If you faced challenges raising soybeans in Arkansas this year, you should attend one of two upcoming winter conferences designed for soybean producers, says Lanny Ashlock, soybean agronomist for the University of Arkansas Cooperative Extension Service.

The 2001 Arkansas Soybean Research Conference is set for Dec. 12 at Arkansas State University at Jonesboro. The Tri-State Soybean Forum/Southern Soybean Conference is set Jan. 4 at the Dumas Convention Center. The Southern Soybean Conference and Tri-State Soybean Forum were merged.

University experts will present the latest research and educational efforts to help farmers address the issues facing them at the two meetings, Ashlock said.

“Because of the pressure for soybean producers to remain competitive and for the soybean industry to remain a viable part of the agricultural economy it's important for all of us to be aware of the newest developments and major issues,” Ashlock said.

“One of the main reasons for the soybean conference at Jonesboro, is to report back to growers how we're using the checkoff money they provide the university's Division of Agriculture,” Ashlock said. “The other reason is to help growers decide if there are other areas they would like to see us redirect these finite resources to for their benefit.”

The conference is sponsored by the Arkansas Research and Promotion Board, which represents the interests of farmers. Ashlock said the board wants all farmers to know how their money is being spent.

He said the conference also helps Extension specialists, researchers, consultants and county agents.

“We get a feel for where we're going and what's being seen and this can impact the direction of our research and education program,” Ashlock said. He said farmers and people who advise them can learn from each other.

Ashlock said these have been tough times for soybean farmers. Years of poor market prices and drought have taken their toll. This makes it even more important that farmers attend the meeting and learn more about the issues facing them and how the university is responding.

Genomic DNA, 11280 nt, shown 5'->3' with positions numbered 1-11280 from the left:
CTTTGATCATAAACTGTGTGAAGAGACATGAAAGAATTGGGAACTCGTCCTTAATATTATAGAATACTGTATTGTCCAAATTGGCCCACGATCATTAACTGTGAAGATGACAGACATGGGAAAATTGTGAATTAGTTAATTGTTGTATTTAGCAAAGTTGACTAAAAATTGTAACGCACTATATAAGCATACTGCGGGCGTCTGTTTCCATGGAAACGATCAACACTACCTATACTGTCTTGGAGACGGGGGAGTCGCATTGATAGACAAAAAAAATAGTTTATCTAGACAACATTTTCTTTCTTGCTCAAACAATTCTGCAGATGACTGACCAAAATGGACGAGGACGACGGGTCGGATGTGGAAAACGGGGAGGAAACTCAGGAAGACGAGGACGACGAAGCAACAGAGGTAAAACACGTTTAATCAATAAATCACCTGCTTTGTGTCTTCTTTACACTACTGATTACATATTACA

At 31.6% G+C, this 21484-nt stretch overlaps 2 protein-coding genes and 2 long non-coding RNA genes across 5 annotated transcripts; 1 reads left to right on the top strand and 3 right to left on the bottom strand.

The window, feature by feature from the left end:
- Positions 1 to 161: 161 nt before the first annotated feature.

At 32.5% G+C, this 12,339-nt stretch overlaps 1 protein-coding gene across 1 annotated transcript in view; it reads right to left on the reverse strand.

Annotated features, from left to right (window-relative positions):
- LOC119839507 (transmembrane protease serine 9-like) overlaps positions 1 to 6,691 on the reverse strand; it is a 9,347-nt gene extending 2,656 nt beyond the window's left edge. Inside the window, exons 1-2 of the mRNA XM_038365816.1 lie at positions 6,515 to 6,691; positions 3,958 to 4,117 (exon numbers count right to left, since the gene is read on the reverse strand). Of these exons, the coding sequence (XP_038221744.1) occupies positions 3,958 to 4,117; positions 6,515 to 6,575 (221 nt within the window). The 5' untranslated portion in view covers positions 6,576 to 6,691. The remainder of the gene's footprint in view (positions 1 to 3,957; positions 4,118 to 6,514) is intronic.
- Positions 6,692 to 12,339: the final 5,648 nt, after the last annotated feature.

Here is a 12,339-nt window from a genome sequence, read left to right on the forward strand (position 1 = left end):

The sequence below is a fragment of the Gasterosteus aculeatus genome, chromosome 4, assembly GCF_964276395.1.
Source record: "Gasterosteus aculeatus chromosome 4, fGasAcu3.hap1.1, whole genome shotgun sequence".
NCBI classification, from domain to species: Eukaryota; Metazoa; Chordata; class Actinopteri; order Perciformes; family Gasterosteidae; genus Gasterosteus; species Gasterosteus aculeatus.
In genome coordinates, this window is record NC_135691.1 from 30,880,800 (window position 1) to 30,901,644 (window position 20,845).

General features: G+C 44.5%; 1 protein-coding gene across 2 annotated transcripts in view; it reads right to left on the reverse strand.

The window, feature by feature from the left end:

“Their margin of error is very close. Growers are looking for anything that gives them an edge, that makes them more efficient and cost effective.”

Farmers have been beset by various production challenges. The program will address these challenges, including the stinkbug, which cost farmers a lot of money in insecticides and losses in grain quality.

“We'll have reports on efforts to fight it and learn how it relates to greenbean syndrome that we're seeing in southeast Arkansas,” the agronomist said.

“We also ran into a grain quality problem this year caused by phomopsis in Group IV soybeans. They were already mature and started getting a lot of rain in south Arkansas. We don't normally see it become a problem. This year the organism on the seed just exploded.”

Nematodes reemerged in 2001 as a threat to the crop. An emerging problem for some farmers in northeast Arkansas came from boron deficiency. “This will probably cause us to change our fertilizer recommendation for farmers in that area,” Ashlock said.

Just because growers haven't had one of these problems in their area before doesn't mean it won't be a problem next year, he said.

Besides production issues, farmers will learn about the marketing situation and farm policy issues.

Ashlock said the Tri-State Soybean Forum/Southern Soybean Conference will overlap on some issues with the Jonesboro conference, but will mainly discuss more issues related to south Arkansas and Mississippi and Louisiana.


Lamar James is an Extension communications specialist with the University of Arkansas.